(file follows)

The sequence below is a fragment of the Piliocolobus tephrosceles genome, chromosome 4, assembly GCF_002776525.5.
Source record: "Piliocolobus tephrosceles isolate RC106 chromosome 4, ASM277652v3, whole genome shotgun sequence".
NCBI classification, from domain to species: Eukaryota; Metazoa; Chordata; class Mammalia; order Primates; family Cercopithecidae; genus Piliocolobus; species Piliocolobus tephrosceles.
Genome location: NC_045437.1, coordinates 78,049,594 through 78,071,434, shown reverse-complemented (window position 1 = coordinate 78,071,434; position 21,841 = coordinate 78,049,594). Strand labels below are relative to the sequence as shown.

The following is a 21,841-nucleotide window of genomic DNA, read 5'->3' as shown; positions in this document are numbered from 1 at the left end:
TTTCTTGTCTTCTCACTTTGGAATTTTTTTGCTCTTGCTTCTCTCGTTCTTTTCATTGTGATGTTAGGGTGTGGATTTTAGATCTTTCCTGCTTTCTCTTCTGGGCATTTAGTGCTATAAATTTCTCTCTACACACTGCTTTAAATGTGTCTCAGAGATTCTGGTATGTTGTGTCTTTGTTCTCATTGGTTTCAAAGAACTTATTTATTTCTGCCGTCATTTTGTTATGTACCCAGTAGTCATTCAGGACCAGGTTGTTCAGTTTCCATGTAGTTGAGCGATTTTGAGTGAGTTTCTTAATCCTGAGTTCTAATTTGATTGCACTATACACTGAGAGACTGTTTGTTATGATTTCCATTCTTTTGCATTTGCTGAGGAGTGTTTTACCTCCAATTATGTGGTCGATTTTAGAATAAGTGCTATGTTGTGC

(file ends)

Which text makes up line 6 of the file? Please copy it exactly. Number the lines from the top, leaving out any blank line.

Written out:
TTTCTTGTCTTCTCACTTTGGAATTTTTTTGCTCTTGCTTCTCTCGTTCTTTTCATTGTGATGTTAGGGTGTGGATTTTAGATCTTTCCTGCTTTCTCTTCTGGGCATTTAGTGCTATAAATTTCTCTCTACACACTGCTTTAAATGTGTCTCAGAGATTCTGGTATGTTGTGTCTTTGTTCTCATTGGTTTCAAAGAACTTATTTATTTCTGCCGTCATTTTGTTATGTACCCAGTAGTCATTCAGGACCAGGTTGTTCAGTTTCCATGTAGTTGAGCGATTTTGAGTGAGTTTCTTAATCCTGAGTTCTAATTTGATTGCACTATACACTGAGAGACTGTTTGTTATGATTTCCATTCTTTTGCATTTGCTGAGGAGTGTTTTACCTCCAATTATGTGGTCGATTTTAGAATAAGTGCTATGTTGTGC